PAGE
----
During the War of 1812, Crane served on the Niagara Frontier.  He was assigned command of an artillery battery at Fort Pike, which he helped construct, in Sackets Harbor, New York, and was involved with the capture on April 27, 1813, of Fort York, and at the end of May 1813 the capture of Fort George in Canada.  While capturing Fort George, a joint British-Canadian force attacked the American positions at Sackets Harbor in the Second Battle of Sacket’s Harbor.

Crane continued to serve in the Northern Department after the war.  In 1820 his company was transferred to Fort Wolcott in Newport, Rhode Island where Crane served as the fort’s commander.

In 1825 he was brevetted to major in the 4th Artillery and was transferred to Fort Monroe, Virginia.  In 1832 Crane led five companies of troops in the Black Hawk War and received a promotion to lieutenant colonel in the 2nd Artillery in November 1832, and was then transferred to the Buffalo Barracks in Buffalo, New York.  Crane commanded the 2nd Artillery unit in the Second Seminole War (1835–1842) and acted as Commander of the U.S. Army District of Northeast Florida.  Fort Crane, built in January 1837, south of Rochelle, Florida, in Alachua County, was named after Crane.  After service in Florida, he and his unit were transferred back to the Buffalo Barracks.

During the “Patriot War” in 1838, an insurrection against British rule in Canada, Crane was tasked with preventing U.S. involvement of smuggling arms across the border.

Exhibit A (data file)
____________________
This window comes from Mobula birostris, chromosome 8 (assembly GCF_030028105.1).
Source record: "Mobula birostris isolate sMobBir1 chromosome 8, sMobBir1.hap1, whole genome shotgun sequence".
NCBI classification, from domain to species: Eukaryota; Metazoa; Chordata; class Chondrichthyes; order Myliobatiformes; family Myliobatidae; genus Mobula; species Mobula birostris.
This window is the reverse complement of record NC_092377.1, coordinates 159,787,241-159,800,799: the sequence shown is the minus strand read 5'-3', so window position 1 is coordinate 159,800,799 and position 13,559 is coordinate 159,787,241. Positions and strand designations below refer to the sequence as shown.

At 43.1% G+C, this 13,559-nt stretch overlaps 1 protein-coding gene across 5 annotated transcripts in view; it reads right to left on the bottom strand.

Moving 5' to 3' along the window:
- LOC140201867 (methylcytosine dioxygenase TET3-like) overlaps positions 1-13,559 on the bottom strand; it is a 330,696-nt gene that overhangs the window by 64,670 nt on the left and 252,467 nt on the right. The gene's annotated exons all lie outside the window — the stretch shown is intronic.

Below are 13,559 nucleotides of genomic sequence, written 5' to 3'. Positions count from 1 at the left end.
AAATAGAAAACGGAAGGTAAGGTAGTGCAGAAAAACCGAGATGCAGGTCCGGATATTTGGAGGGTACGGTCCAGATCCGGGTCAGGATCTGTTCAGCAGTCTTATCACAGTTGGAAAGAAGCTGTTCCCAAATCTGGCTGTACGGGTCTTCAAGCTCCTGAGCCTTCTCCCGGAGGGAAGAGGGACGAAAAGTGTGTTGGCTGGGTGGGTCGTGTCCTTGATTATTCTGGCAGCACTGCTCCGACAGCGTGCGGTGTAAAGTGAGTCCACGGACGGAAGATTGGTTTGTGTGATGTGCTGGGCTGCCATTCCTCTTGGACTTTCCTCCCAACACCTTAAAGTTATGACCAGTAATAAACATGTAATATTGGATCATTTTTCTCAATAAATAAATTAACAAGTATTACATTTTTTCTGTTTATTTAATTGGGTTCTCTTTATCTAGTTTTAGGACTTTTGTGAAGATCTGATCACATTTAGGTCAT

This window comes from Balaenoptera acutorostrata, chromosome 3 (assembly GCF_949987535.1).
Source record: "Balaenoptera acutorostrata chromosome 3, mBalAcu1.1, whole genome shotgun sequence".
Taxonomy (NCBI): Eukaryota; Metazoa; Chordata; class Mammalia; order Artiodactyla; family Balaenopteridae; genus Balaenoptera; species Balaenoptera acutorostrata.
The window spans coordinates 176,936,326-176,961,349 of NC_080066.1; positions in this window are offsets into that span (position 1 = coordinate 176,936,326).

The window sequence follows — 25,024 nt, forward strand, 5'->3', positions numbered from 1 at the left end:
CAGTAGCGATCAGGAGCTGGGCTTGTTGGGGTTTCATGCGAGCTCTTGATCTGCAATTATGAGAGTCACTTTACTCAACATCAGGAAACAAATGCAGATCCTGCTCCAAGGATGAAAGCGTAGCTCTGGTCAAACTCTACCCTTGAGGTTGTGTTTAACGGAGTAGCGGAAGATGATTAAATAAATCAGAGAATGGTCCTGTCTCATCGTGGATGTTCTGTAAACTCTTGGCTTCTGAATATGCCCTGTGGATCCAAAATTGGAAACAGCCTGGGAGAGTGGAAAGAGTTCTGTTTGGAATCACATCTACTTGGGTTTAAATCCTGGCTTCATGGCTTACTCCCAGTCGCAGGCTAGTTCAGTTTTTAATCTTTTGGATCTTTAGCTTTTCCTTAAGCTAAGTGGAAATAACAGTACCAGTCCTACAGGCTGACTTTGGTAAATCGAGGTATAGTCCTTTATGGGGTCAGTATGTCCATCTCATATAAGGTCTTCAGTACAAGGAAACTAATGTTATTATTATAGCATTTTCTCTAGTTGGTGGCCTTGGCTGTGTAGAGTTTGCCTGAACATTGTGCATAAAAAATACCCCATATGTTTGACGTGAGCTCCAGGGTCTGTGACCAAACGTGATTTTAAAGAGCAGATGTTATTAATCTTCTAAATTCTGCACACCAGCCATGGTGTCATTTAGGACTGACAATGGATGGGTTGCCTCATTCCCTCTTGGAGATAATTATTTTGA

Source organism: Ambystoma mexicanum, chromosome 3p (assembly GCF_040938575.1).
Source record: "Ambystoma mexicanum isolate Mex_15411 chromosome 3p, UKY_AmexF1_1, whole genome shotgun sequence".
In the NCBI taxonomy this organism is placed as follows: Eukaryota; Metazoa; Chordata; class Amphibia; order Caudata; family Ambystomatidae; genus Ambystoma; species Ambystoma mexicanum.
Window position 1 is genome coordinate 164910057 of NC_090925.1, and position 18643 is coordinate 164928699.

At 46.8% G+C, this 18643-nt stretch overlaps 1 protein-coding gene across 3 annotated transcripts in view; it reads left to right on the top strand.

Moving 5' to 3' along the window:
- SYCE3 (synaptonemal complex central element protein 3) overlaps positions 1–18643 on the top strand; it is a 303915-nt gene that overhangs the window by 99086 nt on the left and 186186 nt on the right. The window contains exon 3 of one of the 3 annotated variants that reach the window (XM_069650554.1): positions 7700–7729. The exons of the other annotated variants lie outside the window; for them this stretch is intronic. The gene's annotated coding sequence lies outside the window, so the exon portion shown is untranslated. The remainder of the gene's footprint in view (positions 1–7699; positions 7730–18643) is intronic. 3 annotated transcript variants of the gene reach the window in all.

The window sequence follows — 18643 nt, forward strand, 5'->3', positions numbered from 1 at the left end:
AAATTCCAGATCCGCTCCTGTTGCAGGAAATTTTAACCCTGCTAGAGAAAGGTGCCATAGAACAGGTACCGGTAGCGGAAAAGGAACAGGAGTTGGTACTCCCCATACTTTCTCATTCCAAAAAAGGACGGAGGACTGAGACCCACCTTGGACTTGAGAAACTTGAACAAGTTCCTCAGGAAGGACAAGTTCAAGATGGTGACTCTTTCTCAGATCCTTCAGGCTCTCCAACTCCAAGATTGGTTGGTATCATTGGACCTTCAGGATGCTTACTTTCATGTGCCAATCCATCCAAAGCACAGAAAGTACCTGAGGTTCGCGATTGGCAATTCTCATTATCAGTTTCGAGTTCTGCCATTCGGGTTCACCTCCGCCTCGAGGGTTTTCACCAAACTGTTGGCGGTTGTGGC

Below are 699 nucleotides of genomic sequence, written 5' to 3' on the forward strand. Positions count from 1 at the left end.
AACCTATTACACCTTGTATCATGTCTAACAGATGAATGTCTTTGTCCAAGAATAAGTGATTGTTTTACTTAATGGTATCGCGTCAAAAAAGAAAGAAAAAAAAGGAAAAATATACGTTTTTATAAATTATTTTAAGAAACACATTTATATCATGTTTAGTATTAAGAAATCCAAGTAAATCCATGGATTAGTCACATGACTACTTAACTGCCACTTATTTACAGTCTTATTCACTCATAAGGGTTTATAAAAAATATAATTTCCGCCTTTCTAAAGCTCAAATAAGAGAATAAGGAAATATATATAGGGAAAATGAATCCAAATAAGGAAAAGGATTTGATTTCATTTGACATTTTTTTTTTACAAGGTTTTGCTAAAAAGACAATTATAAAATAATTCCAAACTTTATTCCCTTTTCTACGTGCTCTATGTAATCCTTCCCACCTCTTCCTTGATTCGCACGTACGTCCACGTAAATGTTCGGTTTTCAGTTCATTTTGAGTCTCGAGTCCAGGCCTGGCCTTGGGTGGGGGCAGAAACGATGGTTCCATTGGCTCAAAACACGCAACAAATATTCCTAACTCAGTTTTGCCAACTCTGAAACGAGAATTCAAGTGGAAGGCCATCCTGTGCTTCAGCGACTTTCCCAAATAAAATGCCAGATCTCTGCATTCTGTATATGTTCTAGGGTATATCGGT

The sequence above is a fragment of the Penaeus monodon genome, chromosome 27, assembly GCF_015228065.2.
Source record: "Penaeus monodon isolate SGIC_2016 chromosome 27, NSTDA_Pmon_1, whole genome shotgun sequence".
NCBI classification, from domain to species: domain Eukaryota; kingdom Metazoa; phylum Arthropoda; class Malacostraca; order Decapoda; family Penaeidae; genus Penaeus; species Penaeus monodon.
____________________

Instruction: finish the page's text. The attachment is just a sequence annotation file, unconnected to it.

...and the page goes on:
In mid-1843 he received his final promotion to colonel and was given command of the 1st Artillery.  Company L and Company M, of the 1st Artillery,  were assigned to Fort Umpqua in southwest Oregon.  During a visit there Crane employed a young Umpqua Indian named Juan as a personal valet.  Juan died on December 27, 1856, in Staten Island, and is buried with Crane and his wife.

Crane was stationed in Washington D.C. in 1851 and was given an additional assignment as acting governor of the Military Asylum at Washington, D.C., a position he held until November 1853.  He also served a post commander of Governors Island, an island in New York Harbor approximately one-half mile south of lower Manhattan.

Crane and his wife Charlotte (May 25, 1798 – September 25, 1878) had a house built in the New Springville, a section of Staten Island, New York in 1853, while he was still on active duty.  Crane died four years later, in October 1857 at the age of 70; he was still on active duty.  He is buried in Asbury Methodist Cemetery, in New Springville Staten Island.

His grave marker bears the inscription: “He served his country for 48 years and was much beloved and respected by all who knew him.”

It’s believed that the character featured in Washington Irving‘s short story, “The Legend of Sleepy Hollow“, was named after Colonel Crane.  Irving met Crane in 1814 at Fort Pike located on Lake Ontario in Sackets Harbor, New York.  Irving was an aide-de-camp to New York Gov. Daniel D. Tompkins, who was inspecting defenses in the Sackets Harbor area.  Crane’s unusual and memorable first name Ichabod comes from the biblical name of the grandson of Eli the High Priest and son of Phinehas.
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Leon Spinks

Leon Spinks is an Olympic gold medalist, World Heavy Weight Boxing Champion, and U.S. Marine.  He was born on July 11, 1953, in St. Louis, Missouri.  He dropped out of high school, making it to the 10th grade before joining the Marine Corps, in 1973.  The undisciplined 20-year-old didn’t adjust well to military structure and frequently fought with his drill instructors.   His boot camp experience lasted six months, because he was recycled during training.